The recital of the Pledge of Allegiance in Wake County schools could come with a lesson about the way people have been coerced to recite the pledge during the nation’s history.
All North Carolina public schools are required under a 2006 state law to schedule time each day for students to recite the pledge, although students can’t be compelled to participate. But a proposed Wake County school board policy goes further to say the district’s citizenship curriculum “may encourage teachers to use the recitation of the Pledge of Allegiance as an opportunity to teach students about the history concerning coercion and the importance of the First Amendment to the Bill of Rights.”
A school board committee recommended Tuesday sending the policy to the full board for approval. After the meeting, board members and school administrators said they were simply including language suggested by the N.C. School Boards Association.
“It’s not a Wake County school board policy or story,” said school board member Jim Martin, chairman of the policy committee. “You’ve got to dig into the School Boards Association.”
Representatives from the N.C. School Boards Association were not immediately able to say Tuesday why the mention of teaching about coercion is in their suggested policy. Wake is reviewing all its policies to align them with the association’s policy manual.
Some North Carolina school districts have adopted identical wording in their citizenship policies, while others stop short of explicitly mentioning coercion in relation to the pledge as a teaching issue.
Views on the new wording varied across the political spectrum.
“Wake County’s citizenship curriculum offers an opportunity to underline for students the history of free speech in our country,” Christopher Brook, legal director of the ACLU of North Carolina, said in a written statement. “The curriculum is a great chance to reiterate the protections afforded us by the First Amendment, including those against the government compelling individuals to engage in speech.”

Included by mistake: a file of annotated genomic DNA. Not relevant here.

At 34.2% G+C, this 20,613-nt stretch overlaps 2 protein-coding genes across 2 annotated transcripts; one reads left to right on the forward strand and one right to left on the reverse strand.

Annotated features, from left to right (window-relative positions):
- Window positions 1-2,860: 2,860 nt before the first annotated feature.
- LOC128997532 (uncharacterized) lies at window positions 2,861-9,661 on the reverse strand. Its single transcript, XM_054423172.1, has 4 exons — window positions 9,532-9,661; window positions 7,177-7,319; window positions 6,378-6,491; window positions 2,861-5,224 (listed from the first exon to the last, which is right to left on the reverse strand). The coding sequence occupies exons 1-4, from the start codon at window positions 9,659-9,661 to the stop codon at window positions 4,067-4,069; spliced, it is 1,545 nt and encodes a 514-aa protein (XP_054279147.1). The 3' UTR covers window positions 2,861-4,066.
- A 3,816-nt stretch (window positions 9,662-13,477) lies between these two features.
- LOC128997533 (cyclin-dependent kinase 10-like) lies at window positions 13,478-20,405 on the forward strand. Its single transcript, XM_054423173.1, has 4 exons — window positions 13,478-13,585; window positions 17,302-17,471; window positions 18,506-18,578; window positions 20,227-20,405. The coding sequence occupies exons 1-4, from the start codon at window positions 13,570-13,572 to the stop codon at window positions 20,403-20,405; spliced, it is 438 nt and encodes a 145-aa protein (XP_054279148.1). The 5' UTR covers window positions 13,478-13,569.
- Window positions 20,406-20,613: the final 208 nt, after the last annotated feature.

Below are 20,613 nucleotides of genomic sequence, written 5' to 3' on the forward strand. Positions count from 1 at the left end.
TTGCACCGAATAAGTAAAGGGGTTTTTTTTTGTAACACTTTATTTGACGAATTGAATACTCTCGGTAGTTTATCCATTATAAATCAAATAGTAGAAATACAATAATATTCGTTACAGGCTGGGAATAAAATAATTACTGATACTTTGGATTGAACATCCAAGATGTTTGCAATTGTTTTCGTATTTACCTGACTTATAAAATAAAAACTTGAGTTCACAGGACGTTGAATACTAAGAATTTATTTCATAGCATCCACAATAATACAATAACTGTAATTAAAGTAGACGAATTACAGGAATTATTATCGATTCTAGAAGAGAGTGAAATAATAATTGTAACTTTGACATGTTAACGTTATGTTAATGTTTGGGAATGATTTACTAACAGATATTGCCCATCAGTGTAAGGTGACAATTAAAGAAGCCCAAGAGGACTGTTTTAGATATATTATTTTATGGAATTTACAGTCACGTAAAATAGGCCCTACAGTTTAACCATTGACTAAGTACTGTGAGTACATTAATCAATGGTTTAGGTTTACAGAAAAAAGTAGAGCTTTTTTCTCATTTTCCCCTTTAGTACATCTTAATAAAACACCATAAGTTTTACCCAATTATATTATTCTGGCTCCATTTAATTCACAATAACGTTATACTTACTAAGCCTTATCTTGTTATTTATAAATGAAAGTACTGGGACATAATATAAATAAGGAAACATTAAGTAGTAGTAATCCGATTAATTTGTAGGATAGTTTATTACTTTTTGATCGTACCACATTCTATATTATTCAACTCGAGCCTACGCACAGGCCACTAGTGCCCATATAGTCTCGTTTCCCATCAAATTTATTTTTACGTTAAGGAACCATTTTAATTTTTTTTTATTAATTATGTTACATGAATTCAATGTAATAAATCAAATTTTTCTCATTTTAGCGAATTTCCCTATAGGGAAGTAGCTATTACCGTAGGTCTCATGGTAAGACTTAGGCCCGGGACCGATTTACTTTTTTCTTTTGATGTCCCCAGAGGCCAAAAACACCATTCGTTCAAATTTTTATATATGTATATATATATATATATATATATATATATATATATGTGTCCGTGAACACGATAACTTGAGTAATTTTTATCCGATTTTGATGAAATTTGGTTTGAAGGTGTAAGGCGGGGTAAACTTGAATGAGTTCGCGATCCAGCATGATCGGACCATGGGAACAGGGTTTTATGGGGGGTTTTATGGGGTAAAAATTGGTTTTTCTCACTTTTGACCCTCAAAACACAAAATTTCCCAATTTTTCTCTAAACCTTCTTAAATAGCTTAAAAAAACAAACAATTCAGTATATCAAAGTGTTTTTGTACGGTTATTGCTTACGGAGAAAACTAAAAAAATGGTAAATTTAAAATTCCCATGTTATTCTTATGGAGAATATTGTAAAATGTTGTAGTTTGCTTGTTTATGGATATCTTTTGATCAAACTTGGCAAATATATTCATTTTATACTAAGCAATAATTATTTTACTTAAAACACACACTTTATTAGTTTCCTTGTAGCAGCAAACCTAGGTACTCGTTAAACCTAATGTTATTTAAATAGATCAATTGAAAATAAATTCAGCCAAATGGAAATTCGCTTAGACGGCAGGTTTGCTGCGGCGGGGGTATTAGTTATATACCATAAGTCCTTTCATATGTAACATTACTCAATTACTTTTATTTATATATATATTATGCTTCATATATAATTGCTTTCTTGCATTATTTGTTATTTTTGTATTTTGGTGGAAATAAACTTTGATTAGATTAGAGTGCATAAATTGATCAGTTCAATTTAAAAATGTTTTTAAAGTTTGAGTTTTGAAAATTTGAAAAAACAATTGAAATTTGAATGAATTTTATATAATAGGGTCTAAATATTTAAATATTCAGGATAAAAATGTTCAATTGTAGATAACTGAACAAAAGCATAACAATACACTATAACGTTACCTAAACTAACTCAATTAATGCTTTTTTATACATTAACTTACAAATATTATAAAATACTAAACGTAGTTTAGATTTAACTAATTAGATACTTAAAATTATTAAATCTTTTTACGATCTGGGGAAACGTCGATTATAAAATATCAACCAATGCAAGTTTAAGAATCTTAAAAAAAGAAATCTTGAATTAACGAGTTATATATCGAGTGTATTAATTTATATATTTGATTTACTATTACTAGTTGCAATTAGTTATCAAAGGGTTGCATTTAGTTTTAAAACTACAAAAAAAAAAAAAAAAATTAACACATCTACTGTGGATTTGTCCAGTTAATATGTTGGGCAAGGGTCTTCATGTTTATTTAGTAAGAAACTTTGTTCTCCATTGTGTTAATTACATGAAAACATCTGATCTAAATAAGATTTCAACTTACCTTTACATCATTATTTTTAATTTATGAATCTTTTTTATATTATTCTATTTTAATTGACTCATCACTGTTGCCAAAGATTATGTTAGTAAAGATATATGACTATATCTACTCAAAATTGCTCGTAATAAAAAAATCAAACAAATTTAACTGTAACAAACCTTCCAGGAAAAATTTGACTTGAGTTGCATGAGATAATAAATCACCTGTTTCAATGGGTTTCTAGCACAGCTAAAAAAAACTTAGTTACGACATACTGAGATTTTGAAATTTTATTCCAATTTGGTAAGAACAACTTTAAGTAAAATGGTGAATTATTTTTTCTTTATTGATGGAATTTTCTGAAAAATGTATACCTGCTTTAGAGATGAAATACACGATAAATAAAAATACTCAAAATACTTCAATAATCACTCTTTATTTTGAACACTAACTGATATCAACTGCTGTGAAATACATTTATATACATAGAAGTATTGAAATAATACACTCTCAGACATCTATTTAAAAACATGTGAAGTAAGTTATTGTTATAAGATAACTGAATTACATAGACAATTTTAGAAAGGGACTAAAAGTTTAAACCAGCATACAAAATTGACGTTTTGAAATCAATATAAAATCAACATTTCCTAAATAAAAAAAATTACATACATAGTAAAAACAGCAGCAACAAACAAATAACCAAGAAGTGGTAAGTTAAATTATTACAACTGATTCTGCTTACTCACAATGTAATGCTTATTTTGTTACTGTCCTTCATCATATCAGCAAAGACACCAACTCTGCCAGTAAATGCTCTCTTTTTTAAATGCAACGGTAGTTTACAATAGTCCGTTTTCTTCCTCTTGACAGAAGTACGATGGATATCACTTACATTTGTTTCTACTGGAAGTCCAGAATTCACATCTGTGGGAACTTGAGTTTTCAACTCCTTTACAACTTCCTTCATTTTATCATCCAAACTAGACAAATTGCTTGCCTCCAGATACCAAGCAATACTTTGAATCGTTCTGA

But Terry Stoops, director of education research studies for the John Locke Foundation, a conservative Raleigh think tank, said Wake was bringing unnecessary controversy to the issue.
“Most families would not want to use the pledge in that way,” Stoops said in an interview Tuesday. “There are plenty of other ways to talk about coercion and the role of the First Amendment that don’t involve something as personal as the pledge.”
Reciting the pledge in public schools has a contentious history.
In 1943, the U.S. Supreme Court ruled that schools can’t force students to recite the pledge.
In more recent years, legal challenges have been filed against the pledge having the words “under God” – which Congress added in 1954. In 2004, the U.S. Supreme Court dismissed on technical grounds a lawsuit that contended the words “under God” violated the First Amendment’s establishment clause.
More states began requiring or encouraging public schools to schedule daily recital of the pledge after 9/11. Forty-five states have statutes addressing the recitation of the pledge in schools, according to Joellen Kralik, a research analyst with the National Conference of State Legislatures.
Martin said Wake’s revised policy is only an effort to follow the law.
“We’re not trying to make an issue about it one way or the other,” he said.